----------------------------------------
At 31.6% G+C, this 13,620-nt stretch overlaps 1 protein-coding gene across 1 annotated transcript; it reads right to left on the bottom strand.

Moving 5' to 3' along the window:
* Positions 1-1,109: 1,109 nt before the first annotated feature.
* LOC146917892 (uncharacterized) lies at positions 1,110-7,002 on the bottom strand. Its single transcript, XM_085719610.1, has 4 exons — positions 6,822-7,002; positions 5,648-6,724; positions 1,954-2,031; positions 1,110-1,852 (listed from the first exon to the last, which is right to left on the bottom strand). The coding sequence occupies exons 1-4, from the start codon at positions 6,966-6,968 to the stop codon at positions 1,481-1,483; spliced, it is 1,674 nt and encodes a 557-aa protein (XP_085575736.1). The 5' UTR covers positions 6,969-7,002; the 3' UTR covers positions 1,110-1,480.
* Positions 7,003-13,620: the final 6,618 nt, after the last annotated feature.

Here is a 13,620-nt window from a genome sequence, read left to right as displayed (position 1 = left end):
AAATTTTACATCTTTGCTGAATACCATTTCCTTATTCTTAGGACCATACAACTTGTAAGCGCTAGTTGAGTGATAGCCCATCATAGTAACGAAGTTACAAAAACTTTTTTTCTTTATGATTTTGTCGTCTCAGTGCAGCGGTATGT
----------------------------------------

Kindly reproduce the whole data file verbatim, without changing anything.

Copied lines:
At 31.6% G+C, this 13,620-nt stretch overlaps 1 protein-coding gene across 1 annotated transcript; it reads right to left on the bottom strand.

Moving 5' to 3' along the window:
* Positions 1-1,109: 1,109 nt before the first annotated feature.
* LOC146917892 (uncharacterized) lies at positions 1,110-7,002 on the bottom strand. Its single transcript, XM_085719610.1, has 4 exons — positions 6,822-7,002; positions 5,648-6,724; positions 1,954-2,031; positions 1,110-1,852 (listed from the first exon to the last, which is right to left on the bottom strand). The coding sequence occupies exons 1-4, from the start codon at positions 6,966-6,968 to the stop codon at positions 1,481-1,483; spliced, it is 1,674 nt and encodes a 557-aa protein (XP_085575736.1). The 5' UTR covers positions 6,969-7,002; the 3' UTR covers positions 1,110-1,480.
* Positions 7,003-13,620: the final 6,618 nt, after the last annotated feature.

Here is a 13,620-nt window from a genome sequence, read left to right as displayed (position 1 = left end):
AAATTTTACATCTTTGCTGAATACCATTTCCTTATTCTTAGGACCATACAACTTGTAAGCGCTAGTTGAGTGATAGCCCATCATAGTAACGAAGTTACAAAAACTTTTTTTCTTTATGATTTTGTCGTCTCAGTGCAGCGGTATGT